Bullpen's strong effort sets up Bumgarner, Giants 

click to enlarge Sergio Romo and the Giants' bullpen bounced back from a rocky Games 2 and 3 against the Royals in the World Series. - ERIC RISBERG/AP
  • Eric Risberg/AP
  • Sergio Romo and the Giants' bullpen bounced back from a rocky Games 2 and 3 against the Royals in the World Series.

Nobody else had been able to do it, which makes the fact that the Giants were able to do it is as sensible as anything we've seen in this often nonsensical postseason.

The Giants, who've discovered all manner of previously unknown ways to score runs and win games this month, finally found a Royals weakness.

And how's this for strange: it's their bullpen.

That's right. Their bullpen. Their vaunted, feared, electric, shut-down bullpen.

Prior to game four on Saturday night at AT&T Park, any mention of Royals relievers came with the serious and well deserved dose of unwavering admiration. In winning 10 of their first 11 postseason games, in their first postseason as a franchise in 29 years, did establish a clear and simple formula for success.

Get a lead before the seventh inning. Hand the ball to Kelvin Herrera. And the ball to Wade Davis. And the ball to Greg Holland. Win ball game. Rinse, repeat.

This formula is why Kansas City made it to the playoffs in the first place. Through Game 3 on Friday night, the Royals played 78 games in which they help to leave after seven innings. They won 77 of those games.

So when Kansas City jumped out to a 4-1 lead early on Saturday, once again taking the sellout crowd audibly out of the proceedings, more than a few Giants fans like we started mentally mapping out their eulogy to the season.

The keyword in all that, however, is "early" as in, too early for Herrera, Davis and Holland. Way too early.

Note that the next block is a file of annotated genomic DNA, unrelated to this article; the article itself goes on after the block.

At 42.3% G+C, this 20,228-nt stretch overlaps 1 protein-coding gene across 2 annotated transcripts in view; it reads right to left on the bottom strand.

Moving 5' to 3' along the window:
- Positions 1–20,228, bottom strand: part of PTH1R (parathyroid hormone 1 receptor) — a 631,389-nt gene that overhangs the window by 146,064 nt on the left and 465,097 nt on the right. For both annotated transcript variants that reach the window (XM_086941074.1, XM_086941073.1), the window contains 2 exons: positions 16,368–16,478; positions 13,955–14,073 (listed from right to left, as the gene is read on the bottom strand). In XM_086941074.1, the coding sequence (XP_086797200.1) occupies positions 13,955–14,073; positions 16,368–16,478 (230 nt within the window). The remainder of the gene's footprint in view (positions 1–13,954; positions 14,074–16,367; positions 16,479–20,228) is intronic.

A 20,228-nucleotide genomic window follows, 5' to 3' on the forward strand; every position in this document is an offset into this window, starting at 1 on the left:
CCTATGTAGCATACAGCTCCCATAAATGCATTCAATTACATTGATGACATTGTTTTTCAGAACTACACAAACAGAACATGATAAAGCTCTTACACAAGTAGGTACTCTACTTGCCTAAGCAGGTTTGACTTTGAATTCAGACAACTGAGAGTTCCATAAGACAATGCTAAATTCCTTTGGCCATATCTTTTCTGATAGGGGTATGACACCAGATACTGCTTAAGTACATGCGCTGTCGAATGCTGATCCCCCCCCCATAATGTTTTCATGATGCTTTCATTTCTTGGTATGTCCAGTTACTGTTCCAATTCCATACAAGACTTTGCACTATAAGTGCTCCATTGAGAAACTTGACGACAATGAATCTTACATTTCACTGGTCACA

As it turns out, the Giants had the Royals right where they wanted them. Kansas City needed to get six more outs before manager Ned Yost could turn it over to HDH, and that was six outs too many.

Exposed in a huge way was the Royals' one weakness: the soft underbelly of that vaunted bullpen — the middle relievers. Have been dispatched of left-handed starter Jason Vargas, the Giants attacked the Royals' soft underbelly with an urgency not seeing thus far in the World Series.

That 4-1 deficit quickly turned into a 7-4 cushion, while HDH sat on their collective hands. Helpless to stop the inexorable charge.

Meanwhile, one of the Giants biggest strengths was once again revealed: Yusmeiro Petit. San Francisco's not-so-secret weapon came on, settled everything down, stabilized things from a different standpoint, and away the Giants went, reshaping the series with the victory that sets up Sunday evening quite nicely.

Even less of a secret for San Francisco is that they have the best pitcher still going in the playoffs. Madison Bumgarner will have the ball in his van with a chance to send the Giants back to Kansas City needing one win for a third title in five years.

We saw in the first three games how evenly matched these teams are. One blowout and 11 runs each. Saturday showed what a mismatch things are in middle relief, though, and at this point, with MadBum raring to go, you have to think that just might be enough.

Mychael Urban, a longtime Bay Area-based sportswriter and broadcaster, is the host of "Inside the Bigs," which airs every Saturday from 9 a.m. to noon on KGMZ "The Game" (95.7 FM).

About The Author

Mychael Urban

Mychael Urban

Bio:
Mychael Urban has been covering Bay Area sports for 25 years and has worked for MLB.com, Comcast SportsNet Bay Area and KNBR (680 AM).
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